Similarly, full-service independent ad agency Chemistry recently took full ownership of Miami-based Pinta, which it had a minority stake in, leading to an integration of advertising and marketing services with PR. 

The decision was made to increase scale while maintaining the integrity of the firm and its work, says Mike Valdes-Fauli, CEO at Pinta. 

“We did a lot of soul-searching about whether we wanted to take on any partner at all because we were proud to be independent and minority-owned,” he says. “But the world has changed in many ways and increasingly, this business has necessitated scale for agencies to compete. So I was faced with two options: staying independent or selling into the holding company model, which I had never been interested in. I was thrilled to have found a middle ground.”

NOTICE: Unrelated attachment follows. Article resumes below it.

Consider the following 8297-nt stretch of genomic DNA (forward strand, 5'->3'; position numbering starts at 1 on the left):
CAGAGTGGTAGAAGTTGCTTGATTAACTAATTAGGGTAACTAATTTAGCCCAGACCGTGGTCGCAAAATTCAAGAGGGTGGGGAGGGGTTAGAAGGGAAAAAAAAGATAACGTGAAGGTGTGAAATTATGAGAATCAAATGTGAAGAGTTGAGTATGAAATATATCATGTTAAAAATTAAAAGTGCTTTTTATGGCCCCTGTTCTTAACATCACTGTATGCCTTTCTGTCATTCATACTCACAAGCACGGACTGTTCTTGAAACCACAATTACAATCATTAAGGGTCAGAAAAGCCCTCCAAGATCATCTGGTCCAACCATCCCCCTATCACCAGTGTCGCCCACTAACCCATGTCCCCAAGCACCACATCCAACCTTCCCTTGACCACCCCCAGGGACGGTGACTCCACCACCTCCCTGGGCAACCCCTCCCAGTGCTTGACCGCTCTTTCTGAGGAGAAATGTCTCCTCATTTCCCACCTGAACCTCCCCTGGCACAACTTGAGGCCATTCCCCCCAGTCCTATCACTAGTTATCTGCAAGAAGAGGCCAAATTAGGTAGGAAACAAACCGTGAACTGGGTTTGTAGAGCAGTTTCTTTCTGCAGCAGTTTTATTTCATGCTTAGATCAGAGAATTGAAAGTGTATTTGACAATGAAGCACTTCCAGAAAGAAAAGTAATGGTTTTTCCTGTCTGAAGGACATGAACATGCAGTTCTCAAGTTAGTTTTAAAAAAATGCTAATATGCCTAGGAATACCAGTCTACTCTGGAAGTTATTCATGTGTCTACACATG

In addition to communications, the firm now provides social media strategy, advertising and creative services to clients including Heineken, T-Mobile and Microsoft. According to Valdes-Fauli, it is reporting 30% revenue and headcount growth compared to 2019. 

“There is some skepticism, these days, about whether the Hispanic population will assimilate and ultimately become English-dominant, therefore no longer requiring specialist firms and targeted campaigns. I strongly decline that perspective,” he says. “The [current] Hispanic population is very different from any immigrant population that came before it.”

While some firms are striking deals to meet client needs, others say flying solo is the way to go.